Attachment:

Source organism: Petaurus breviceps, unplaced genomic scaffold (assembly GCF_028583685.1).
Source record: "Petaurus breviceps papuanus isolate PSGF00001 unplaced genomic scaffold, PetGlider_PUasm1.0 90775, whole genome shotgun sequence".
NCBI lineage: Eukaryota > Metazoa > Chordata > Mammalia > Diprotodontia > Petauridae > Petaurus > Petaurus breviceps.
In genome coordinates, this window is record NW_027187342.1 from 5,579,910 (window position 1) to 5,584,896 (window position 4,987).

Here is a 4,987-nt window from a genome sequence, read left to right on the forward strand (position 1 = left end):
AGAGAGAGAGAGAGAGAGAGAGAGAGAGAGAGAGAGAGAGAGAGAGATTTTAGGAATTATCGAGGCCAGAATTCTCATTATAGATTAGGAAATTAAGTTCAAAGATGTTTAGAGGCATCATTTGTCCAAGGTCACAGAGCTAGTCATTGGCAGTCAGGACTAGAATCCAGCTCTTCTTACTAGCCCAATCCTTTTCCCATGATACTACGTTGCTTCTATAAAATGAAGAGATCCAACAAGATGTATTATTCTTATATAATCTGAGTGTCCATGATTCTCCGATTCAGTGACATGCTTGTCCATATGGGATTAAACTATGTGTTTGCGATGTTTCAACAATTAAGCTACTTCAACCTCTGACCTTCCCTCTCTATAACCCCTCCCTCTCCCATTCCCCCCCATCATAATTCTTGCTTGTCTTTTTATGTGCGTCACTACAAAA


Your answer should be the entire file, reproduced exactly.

Source organism: Petaurus breviceps, unplaced genomic scaffold (assembly GCF_028583685.1).
Source record: "Petaurus breviceps papuanus isolate PSGF00001 unplaced genomic scaffold, PetGlider_PUasm1.0 90775, whole genome shotgun sequence".
NCBI lineage: Eukaryota > Metazoa > Chordata > Mammalia > Diprotodontia > Petauridae > Petaurus > Petaurus breviceps.
In genome coordinates, this window is record NW_027187342.1 from 5,579,910 (window position 1) to 5,584,896 (window position 4,987).

Here is a 4,987-nt window from a genome sequence, read left to right on the forward strand (position 1 = left end):
AGAGAGAGAGAGAGAGAGAGAGAGAGAGAGAGAGAGAGAGAGAGAGATTTTAGGAATTATCGAGGCCAGAATTCTCATTATAGATTAGGAAATTAAGTTCAAAGATGTTTAGAGGCATCATTTGTCCAAGGTCACAGAGCTAGTCATTGGCAGTCAGGACTAGAATCCAGCTCTTCTTACTAGCCCAATCCTTTTCCCATGATACTACGTTGCTTCTATAAAATGAAGAGATCCAACAAGATGTATTATTCTTATATAATCTGAGTGTCCATGATTCTCCGATTCAGTGACATGCTTGTCCATATGGGATTAAACTATGTGTTTGCGATGTTTCAACAATTAAGCTACTTCAACCTCTGACCTTCCCTCTCTATAACCCCTCCCTCTCCCATTCCCCCCCATCATAATTCTTGCTTGTCTTTTTATGTGCGTCACTACAAAA